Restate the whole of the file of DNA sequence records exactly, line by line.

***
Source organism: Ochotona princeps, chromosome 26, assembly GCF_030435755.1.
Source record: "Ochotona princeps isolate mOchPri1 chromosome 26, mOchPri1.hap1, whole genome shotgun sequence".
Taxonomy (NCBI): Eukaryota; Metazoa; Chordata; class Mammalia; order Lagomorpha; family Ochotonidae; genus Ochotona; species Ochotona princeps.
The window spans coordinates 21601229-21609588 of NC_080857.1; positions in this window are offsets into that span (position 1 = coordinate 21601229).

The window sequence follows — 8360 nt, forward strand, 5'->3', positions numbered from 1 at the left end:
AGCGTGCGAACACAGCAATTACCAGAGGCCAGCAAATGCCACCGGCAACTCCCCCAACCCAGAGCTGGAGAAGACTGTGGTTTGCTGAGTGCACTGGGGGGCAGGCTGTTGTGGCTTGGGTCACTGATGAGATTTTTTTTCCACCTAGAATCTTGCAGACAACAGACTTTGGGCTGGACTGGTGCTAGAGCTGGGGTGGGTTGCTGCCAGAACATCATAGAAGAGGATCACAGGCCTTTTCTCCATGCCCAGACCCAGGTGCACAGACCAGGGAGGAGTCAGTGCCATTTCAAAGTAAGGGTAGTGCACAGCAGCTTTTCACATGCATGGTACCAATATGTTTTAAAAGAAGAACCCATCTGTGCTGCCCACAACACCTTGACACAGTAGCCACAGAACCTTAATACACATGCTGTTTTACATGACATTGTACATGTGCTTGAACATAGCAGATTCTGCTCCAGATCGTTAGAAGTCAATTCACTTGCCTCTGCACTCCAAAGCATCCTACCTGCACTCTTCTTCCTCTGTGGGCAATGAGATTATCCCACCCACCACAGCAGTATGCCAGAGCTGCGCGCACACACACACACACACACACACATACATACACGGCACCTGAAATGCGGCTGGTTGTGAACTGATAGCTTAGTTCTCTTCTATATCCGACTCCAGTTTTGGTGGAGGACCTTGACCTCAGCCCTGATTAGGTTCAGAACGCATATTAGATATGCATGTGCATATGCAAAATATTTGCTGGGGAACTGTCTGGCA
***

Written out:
Source organism: Ochotona princeps, chromosome 26, assembly GCF_030435755.1.
Source record: "Ochotona princeps isolate mOchPri1 chromosome 26, mOchPri1.hap1, whole genome shotgun sequence".
Taxonomy (NCBI): Eukaryota; Metazoa; Chordata; class Mammalia; order Lagomorpha; family Ochotonidae; genus Ochotona; species Ochotona princeps.
The window spans coordinates 21601229-21609588 of NC_080857.1; positions in this window are offsets into that span (position 1 = coordinate 21601229).

The window sequence follows — 8360 nt, forward strand, 5'->3', positions numbered from 1 at the left end:
AGCGTGCGAACACAGCAATTACCAGAGGCCAGCAAATGCCACCGGCAACTCCCCCAACCCAGAGCTGGAGAAGACTGTGGTTTGCTGAGTGCACTGGGGGGCAGGCTGTTGTGGCTTGGGTCACTGATGAGATTTTTTTTCCACCTAGAATCTTGCAGACAACAGACTTTGGGCTGGACTGGTGCTAGAGCTGGGGTGGGTTGCTGCCAGAACATCATAGAAGAGGATCACAGGCCTTTTCTCCATGCCCAGACCCAGGTGCACAGACCAGGGAGGAGTCAGTGCCATTTCAAAGTAAGGGTAGTGCACAGCAGCTTTTCACATGCATGGTACCAATATGTTTTAAAAGAAGAACCCATCTGTGCTGCCCACAACACCTTGACACAGTAGCCACAGAACCTTAATACACATGCTGTTTTACATGACATTGTACATGTGCTTGAACATAGCAGATTCTGCTCCAGATCGTTAGAAGTCAATTCACTTGCCTCTGCACTCCAAAGCATCCTACCTGCACTCTTCTTCCTCTGTGGGCAATGAGATTATCCCACCCACCACAGCAGTATGCCAGAGCTGCGCGCACACACACACACACACACACACATACATACACGGCACCTGAAATGCGGCTGGTTGTGAACTGATAGCTTAGTTCTCTTCTATATCCGACTCCAGTTTTGGTGGAGGACCTTGACCTCAGCCCTGATTAGGTTCAGAACGCATATTAGATATGCATGTGCATATGCAAAATATTTGCTGGGGAACTGTCTGGCA